Sir Graham Henry's transformation from rugby coach to coach of the coaches is continuing apace with news he will work with some of the country's leading high performance coaches ahead of this year's London Olympic and Paralympic Games.
The Rugby World Cup-winning coach recently penned a deal to mentor top rugby coaches in this country and has now signed a two-year deal with High Performance Sport New Zealand (HPSNZ) to work on a part-time basis.
His first assignment is with the Yachting New Zealand Olympic coaches later this month.
"Sir Graham has 40 years' experience in coaching and he knows what it takes to lead players and support staff to be the best in the world," HPSNZ chief executive Alex Baumann said.
"He will work with a range of coaches, of both teams and individuals, to help them become effective leaders of their programmes and people, increasing their chance of achieving sustained success."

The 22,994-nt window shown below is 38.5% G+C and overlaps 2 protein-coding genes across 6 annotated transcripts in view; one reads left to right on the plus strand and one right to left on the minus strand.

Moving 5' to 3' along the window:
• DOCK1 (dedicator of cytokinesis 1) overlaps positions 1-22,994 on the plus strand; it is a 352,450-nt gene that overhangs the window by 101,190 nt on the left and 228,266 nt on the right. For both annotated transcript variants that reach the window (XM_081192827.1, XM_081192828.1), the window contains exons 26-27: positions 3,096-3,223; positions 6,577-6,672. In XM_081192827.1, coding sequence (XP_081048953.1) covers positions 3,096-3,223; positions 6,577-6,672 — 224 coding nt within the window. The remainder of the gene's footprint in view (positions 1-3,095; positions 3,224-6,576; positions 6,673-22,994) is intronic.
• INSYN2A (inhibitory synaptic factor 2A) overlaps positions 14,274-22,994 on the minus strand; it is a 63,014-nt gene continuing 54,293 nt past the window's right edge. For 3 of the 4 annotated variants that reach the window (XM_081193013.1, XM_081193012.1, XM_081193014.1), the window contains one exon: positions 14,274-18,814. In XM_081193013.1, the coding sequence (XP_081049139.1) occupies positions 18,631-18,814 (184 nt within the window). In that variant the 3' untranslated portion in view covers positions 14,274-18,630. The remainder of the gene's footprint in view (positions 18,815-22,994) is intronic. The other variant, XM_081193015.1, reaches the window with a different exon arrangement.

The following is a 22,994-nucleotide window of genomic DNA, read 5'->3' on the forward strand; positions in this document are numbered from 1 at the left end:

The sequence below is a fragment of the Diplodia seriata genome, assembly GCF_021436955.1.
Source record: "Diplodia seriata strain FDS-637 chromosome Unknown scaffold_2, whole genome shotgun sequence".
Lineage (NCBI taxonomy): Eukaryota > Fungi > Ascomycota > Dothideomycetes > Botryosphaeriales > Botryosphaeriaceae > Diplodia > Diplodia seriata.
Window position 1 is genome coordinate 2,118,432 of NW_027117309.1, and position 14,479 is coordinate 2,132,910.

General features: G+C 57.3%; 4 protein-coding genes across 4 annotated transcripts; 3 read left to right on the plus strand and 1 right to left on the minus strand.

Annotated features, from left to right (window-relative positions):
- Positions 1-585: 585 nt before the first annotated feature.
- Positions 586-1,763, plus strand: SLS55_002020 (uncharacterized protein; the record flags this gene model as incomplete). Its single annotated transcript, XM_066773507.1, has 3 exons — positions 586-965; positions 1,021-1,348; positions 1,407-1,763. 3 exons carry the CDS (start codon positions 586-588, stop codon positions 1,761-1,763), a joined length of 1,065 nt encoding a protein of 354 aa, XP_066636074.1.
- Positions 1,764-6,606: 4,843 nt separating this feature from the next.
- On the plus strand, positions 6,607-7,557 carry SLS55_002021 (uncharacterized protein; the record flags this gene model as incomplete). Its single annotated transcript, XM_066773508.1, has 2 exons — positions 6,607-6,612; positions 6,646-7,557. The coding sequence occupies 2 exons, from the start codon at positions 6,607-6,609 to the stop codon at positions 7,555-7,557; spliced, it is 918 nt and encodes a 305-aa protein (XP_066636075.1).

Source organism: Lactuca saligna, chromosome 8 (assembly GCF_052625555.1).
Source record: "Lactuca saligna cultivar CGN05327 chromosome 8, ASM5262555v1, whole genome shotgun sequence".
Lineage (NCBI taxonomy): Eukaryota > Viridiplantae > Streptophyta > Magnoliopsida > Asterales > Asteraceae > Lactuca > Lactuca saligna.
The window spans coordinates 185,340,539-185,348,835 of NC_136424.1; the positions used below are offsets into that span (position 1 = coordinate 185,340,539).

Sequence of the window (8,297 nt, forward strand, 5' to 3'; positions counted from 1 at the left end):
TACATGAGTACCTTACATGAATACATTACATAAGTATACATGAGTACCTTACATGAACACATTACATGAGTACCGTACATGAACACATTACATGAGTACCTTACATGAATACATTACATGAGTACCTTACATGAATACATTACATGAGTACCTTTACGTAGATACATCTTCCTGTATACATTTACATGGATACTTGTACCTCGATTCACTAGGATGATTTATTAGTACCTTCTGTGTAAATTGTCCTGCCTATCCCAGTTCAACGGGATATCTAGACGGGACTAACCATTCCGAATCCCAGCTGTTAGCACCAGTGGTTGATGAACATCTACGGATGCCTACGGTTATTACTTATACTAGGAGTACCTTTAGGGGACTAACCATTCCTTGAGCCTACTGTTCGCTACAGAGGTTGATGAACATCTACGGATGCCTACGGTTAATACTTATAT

Baumann, former two-time Olympic gold medallist in swimming and head of Canada's Own The Podium high-performance sports programme, said coaching is the top priority for HPSNZ.
"If you have the best coaches in the world, then your athletes have a much better chance of performing at the highest level," he said. "Coaching is all about the athlete, and the right coaching is about making sure coaches deliver what's needed to maximise success for that athlete or team.
"HPSNZ is prioritising resources for the development, recruitment and retention of high performance coaches, because we believe the quality of our coaching can be an area where New Zealand stands out against the rest of the world."
Most of Henry's work with HPSNZ will have a longer-term focus. He will take on a mentoring role with targeted coaches and will work with HPSNZ to help national sport organisations build the leadership capability of their high-performance coaches.
"It's crucial for coaches to be effective leaders, so hopefully sharing the knowledge gained from my coaching experiences will help New Zealand's coaches provide the leadership and coaching their athletes need," Henry said.